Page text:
The Johns Hopkins Center for Communication Programs has been chosen to assist the World Bank and the government of Tamil Nadu in India to help reduce the growing burden of non-communicable diseases (NCDs) in the state.
As states like Tamil Nadu (population 76 million) have become more urbanized, NCDs such as cardiovascular disease, respiratory diseases, diabetes, cancers and mental health challenges, have overtaken diarrheal diseases and other infections associated with poverty as the leading causes of illness and death. According to a World Bank report, the percentage of deaths due to NCDs in India increased from 37.9 percent in 1990 to nearly 70 percent in 2016.
“The disease burden has shifted,” says Uttara Bharath Kumar, CCP’s senior technical advisor for social and behavior change, who will lead the work in Tamil Nadu. “We have to shift mindsets as well. We have to ask ourselves how can we address the burden of NCDs by addressing their underlying behavioral drivers such as lifestyle (exercise, diet, stress), sedentary jobs or smoking. There are likely also gender, social and structural determinants to these challenges and those need to be explored before any interventions are designed.”
CCP will provide technical assistance to the Bank as it conducts a literature review and formative research through focus groups and in-depth interviews, creating a road map to address prevention and care-seeking behaviors through social and behavior change, says CCP’s Radha Rajan, a senior researcher.
One critical component of the 18-month project, for which CCP was awarded $412,000, focuses on mental health, including stigma and self-harm behaviors that have made suicide the second-leading cause of death (after heart disease) in Tamil Nadu for all ages and the leading cause of death among people ages 13-39.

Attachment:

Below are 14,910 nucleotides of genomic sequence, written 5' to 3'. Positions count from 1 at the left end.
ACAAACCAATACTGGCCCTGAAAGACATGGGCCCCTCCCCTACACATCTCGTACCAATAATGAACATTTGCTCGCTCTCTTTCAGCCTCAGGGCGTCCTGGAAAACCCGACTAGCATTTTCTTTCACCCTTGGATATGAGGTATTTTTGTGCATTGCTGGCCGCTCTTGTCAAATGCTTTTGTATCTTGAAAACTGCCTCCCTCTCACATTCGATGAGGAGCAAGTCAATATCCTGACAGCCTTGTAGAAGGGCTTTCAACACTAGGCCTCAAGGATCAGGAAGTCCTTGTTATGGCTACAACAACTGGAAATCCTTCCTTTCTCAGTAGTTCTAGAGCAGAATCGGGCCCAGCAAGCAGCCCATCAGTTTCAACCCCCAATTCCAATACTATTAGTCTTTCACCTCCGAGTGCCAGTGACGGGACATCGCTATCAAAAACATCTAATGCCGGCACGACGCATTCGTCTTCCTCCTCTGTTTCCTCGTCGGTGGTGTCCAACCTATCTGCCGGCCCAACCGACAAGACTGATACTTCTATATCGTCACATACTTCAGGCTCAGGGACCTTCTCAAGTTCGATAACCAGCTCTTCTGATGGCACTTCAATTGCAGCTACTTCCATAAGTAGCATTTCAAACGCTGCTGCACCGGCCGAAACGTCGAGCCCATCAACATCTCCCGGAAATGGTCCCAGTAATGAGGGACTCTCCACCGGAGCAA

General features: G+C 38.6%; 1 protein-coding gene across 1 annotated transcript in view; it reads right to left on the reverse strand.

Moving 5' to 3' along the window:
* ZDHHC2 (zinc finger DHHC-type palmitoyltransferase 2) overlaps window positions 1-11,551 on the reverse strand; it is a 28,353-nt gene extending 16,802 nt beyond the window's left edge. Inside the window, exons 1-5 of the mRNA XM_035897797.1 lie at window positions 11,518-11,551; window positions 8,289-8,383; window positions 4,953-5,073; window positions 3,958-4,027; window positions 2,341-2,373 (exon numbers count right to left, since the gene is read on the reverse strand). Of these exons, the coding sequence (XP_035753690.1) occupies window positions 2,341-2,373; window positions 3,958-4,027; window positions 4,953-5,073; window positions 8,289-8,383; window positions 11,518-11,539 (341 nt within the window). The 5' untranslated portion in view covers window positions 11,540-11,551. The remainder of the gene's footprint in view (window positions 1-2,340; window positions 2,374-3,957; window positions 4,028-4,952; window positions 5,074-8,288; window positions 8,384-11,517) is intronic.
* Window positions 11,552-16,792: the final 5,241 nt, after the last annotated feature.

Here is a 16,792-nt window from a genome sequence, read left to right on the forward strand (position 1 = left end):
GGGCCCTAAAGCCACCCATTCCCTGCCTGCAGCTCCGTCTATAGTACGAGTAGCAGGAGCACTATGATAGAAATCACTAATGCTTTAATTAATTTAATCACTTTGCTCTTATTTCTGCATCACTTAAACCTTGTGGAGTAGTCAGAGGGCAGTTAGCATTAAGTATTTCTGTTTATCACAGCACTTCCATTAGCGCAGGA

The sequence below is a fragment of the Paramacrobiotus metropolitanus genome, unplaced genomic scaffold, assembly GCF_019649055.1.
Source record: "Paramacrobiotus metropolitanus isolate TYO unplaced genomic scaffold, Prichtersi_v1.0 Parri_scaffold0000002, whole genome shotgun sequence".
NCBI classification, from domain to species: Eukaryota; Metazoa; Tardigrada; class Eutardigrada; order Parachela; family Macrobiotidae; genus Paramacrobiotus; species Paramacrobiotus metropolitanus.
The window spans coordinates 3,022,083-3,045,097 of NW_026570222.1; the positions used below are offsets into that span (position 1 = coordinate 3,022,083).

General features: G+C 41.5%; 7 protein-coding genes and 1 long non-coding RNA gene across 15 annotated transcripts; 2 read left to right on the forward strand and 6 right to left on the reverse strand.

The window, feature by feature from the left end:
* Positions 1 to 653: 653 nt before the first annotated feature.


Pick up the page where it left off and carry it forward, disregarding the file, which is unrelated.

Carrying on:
“We will bring in our global expertise to help the Bank support the Tamil Nadu government in developing a strategy and in training of people who work at the district level to ensure they understand how they can best help their communities to live healthier lives with a reduced burden of NCDs,” Bharath Kumar says.
People in Tamil Nadu, the most urbanized state in India, are getting diabetes at younger ages than before and Bharath Kumar says that these can be addressed through helping shape positive diet and lifestyle choices at the behavior formation stage.
“If you catch people before they form the behaviors, there’s a better chance to dissuade them from taking it up, especially with smoking, stress, diet and care-seeking behaviors” she says.
The Center for Communication and Change – India (CCC-I), a CCP sister organization, will work alongside CCP on the project.